By Staff Reports
(Apple Valley) -–There are many ways to approach solving the problem of animal shelter overcrowding. For the Town of Apple Valley’s Animal Services Department, the tactic is clear – teach the message to the young.
This is one reason why the Town’s shelter will host approximately 50 Girl Scouts from the High Desert at an overnight educational program on Friday October 22.
“Raising awareness about our shelter and promoting responsible pet ownership is what keeps pets and families united,” explained Animal Services Manager Gina Schwin-Whiteside. “A Night at the Shelter teaches these values to children in a fun and interesting way, and we so pleased the Girl Scouts are helping us launch this program.”
This inaugural event is the first of what the Town hopes will be many overnighters available to school and church groups, youth organizations, other Girl Scout troops, Boy Scout packs and other groups interested in animal-related learning opportunities. If successful, the program can be marketed nation-wide.
“When I heard the Town wanted to begin this program I knew my Girl Scouts would love to be involved,” said Charlene Engeron, leader of High Desert Troop 317 who also happens to be a Town employee. “I mentioned it to some other troop leaders and the response was overwhelming!”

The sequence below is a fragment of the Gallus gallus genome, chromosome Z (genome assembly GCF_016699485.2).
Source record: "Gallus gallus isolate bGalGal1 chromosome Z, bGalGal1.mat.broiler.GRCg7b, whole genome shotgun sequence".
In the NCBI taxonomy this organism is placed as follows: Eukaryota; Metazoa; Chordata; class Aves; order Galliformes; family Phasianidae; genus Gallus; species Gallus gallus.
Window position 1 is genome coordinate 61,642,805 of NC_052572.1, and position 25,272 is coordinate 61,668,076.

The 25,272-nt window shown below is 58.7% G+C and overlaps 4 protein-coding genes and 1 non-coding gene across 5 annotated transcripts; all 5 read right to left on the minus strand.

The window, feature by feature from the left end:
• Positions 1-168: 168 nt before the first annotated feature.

In light of the huge numbers of scouts attending, the shelter staff worked with Engeron to create an itinerary and workbook that, when completed, will earn each girl a “Try-it” or “Badge” or “Interest Project Award” depending on their age level, not just a fun patch.
“Earning a Try-it, Badge or I.P. Award is vastly different than a fun patch,” explained Jewel Wilmoth, Community Director of High Desert office of the Girl Scouts of San Gorgonio Council. “Girls can get a patch for anything they participate in, but they have to earn their badges by completing three to seven activities and service projects. The fact that they will earn a badge for this is a big deal.”
To earn their awards, the girls will learn about pet first aid from the American Red Cross, take a tour of the shelter, interact with some of the animals, learn what types of animals make good pets for certain households, study the nutritional content of a variety of pet foods, learn about pet related laws and much more.
“These girls are our future. Teaching them positive messages about pet responsibility is vital to creating a better future for our community’s pet population,” said Schwin-Whiteside.
The Town’s Animal Services Shelter is located at 22131 Powhatan Road. Visit www.AppleValley.org or call (760) 240-7000 X 7555 for more information on creating a specialized program for a group.